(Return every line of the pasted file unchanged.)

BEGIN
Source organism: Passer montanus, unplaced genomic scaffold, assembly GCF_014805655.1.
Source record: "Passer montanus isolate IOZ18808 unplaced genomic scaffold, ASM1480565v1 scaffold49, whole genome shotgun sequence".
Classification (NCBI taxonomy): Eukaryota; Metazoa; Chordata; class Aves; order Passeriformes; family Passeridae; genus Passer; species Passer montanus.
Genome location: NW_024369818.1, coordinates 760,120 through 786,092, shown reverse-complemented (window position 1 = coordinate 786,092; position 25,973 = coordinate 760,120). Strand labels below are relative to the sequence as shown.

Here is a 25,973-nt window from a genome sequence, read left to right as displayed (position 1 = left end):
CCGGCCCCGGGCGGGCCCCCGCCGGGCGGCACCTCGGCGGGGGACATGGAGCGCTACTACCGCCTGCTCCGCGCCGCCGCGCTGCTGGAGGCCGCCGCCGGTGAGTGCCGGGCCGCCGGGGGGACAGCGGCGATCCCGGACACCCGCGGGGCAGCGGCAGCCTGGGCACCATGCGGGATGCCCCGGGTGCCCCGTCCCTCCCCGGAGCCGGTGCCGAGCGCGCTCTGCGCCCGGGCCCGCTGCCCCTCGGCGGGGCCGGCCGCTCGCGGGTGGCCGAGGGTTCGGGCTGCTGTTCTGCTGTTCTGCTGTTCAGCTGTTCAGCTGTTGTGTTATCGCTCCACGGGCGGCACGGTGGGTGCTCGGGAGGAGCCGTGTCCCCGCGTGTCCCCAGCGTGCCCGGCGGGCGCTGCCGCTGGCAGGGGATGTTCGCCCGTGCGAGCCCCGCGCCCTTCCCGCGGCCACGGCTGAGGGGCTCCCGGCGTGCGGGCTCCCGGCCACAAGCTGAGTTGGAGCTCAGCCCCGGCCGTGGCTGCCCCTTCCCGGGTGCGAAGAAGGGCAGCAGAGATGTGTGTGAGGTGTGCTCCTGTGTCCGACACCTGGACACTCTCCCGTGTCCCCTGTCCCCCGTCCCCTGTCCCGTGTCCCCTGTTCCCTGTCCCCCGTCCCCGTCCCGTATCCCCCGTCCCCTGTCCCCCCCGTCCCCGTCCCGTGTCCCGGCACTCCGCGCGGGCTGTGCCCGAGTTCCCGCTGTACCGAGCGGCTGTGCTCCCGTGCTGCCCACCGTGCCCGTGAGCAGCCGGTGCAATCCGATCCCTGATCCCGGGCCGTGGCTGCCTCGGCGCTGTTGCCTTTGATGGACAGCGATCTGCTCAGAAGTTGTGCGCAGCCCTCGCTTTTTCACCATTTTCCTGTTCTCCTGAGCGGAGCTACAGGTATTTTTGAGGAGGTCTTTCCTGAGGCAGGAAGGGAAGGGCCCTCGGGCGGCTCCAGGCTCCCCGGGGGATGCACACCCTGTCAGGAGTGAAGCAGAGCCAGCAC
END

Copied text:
Source organism: Passer montanus, unplaced genomic scaffold, assembly GCF_014805655.1.
Source record: "Passer montanus isolate IOZ18808 unplaced genomic scaffold, ASM1480565v1 scaffold49, whole genome shotgun sequence".
Classification (NCBI taxonomy): Eukaryota; Metazoa; Chordata; class Aves; order Passeriformes; family Passeridae; genus Passer; species Passer montanus.
Genome location: NW_024369818.1, coordinates 760,120 through 786,092, shown reverse-complemented (window position 1 = coordinate 786,092; position 25,973 = coordinate 760,120). Strand labels below are relative to the sequence as shown.

Here is a 25,973-nt window from a genome sequence, read left to right as displayed (position 1 = left end):
CCGGCCCCGGGCGGGCCCCCGCCGGGCGGCACCTCGGCGGGGGACATGGAGCGCTACTACCGCCTGCTCCGCGCCGCCGCGCTGCTGGAGGCCGCCGCCGGTGAGTGCCGGGCCGCCGGGGGGACAGCGGCGATCCCGGACACCCGCGGGGCAGCGGCAGCCTGGGCACCATGCGGGATGCCCCGGGTGCCCCGTCCCTCCCCGGAGCCGGTGCCGAGCGCGCTCTGCGCCCGGGCCCGCTGCCCCTCGGCGGGGCCGGCCGCTCGCGGGTGGCCGAGGGTTCGGGCTGCTGTTCTGCTGTTCTGCTGTTCAGCTGTTCAGCTGTTGTGTTATCGCTCCACGGGCGGCACGGTGGGTGCTCGGGAGGAGCCGTGTCCCCGCGTGTCCCCAGCGTGCCCGGCGGGCGCTGCCGCTGGCAGGGGATGTTCGCCCGTGCGAGCCCCGCGCCCTTCCCGCGGCCACGGCTGAGGGGCTCCCGGCGTGCGGGCTCCCGGCCACAAGCTGAGTTGGAGCTCAGCCCCGGCCGTGGCTGCCCCTTCCCGGGTGCGAAGAAGGGCAGCAGAGATGTGTGTGAGGTGTGCTCCTGTGTCCGACACCTGGACACTCTCCCGTGTCCCCTGTCCCCCGTCCCCTGTCCCGTGTCCCCTGTTCCCTGTCCCCCGTCCCCGTCCCGTATCCCCCGTCCCCTGTCCCCCCCGTCCCCGTCCCGTGTCCCGGCACTCCGCGCGGGCTGTGCCCGAGTTCCCGCTGTACCGAGCGGCTGTGCTCCCGTGCTGCCCACCGTGCCCGTGAGCAGCCGGTGCAATCCGATCCCTGATCCCGGGCCGTGGCTGCCTCGGCGCTGTTGCCTTTGATGGACAGCGATCTGCTCAGAAGTTGTGCGCAGCCCTCGCTTTTTCACCATTTTCCTGTTCTCCTGAGCGGAGCTACAGGTATTTTTGAGGAGGTCTTTCCTGAGGCAGGAAGGGAAGGGCCCTCGGGCGGCTCCAGGCTCCCCGGGGGATGCACACCCTGTCAGGAGTGAAGCAGAGCCAGCAC